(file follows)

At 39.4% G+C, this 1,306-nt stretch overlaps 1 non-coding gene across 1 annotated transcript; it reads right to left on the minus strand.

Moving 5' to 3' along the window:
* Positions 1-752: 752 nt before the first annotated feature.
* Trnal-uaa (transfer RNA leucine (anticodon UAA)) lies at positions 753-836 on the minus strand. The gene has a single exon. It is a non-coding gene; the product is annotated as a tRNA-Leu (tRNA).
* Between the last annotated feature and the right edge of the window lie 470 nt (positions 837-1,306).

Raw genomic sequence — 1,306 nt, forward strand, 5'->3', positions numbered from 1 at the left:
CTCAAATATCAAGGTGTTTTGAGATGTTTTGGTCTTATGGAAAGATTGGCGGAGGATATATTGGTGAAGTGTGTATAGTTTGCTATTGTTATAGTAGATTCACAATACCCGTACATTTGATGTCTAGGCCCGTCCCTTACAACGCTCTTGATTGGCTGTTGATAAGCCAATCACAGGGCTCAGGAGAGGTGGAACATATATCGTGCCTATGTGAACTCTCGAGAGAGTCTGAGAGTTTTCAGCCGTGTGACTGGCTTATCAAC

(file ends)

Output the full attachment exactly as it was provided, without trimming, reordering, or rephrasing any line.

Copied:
At 39.4% G+C, this 1,306-nt stretch overlaps 1 non-coding gene across 1 annotated transcript; it reads right to left on the minus strand.

Moving 5' to 3' along the window:
* Positions 1-752: 752 nt before the first annotated feature.
* Trnal-uaa (transfer RNA leucine (anticodon UAA)) lies at positions 753-836 on the minus strand. The gene has a single exon. It is a non-coding gene; the product is annotated as a tRNA-Leu (tRNA).
* Between the last annotated feature and the right edge of the window lie 470 nt (positions 837-1,306).

Raw genomic sequence — 1,306 nt, forward strand, 5'->3', positions numbered from 1 at the left:
CTCAAATATCAAGGTGTTTTGAGATGTTTTGGTCTTATGGAAAGATTGGCGGAGGATATATTGGTGAAGTGTGTATAGTTTGCTATTGTTATAGTAGATTCACAATACCCGTACATTTGATGTCTAGGCCCGTCCCTTACAACGCTCTTGATTGGCTGTTGATAAGCCAATCACAGGGCTCAGGAGAGGTGGAACATATATCGTGCCTATGTGAACTCTCGAGAGAGTCTGAGAGTTTTCAGCCGTGTGACTGGCTTATCAAC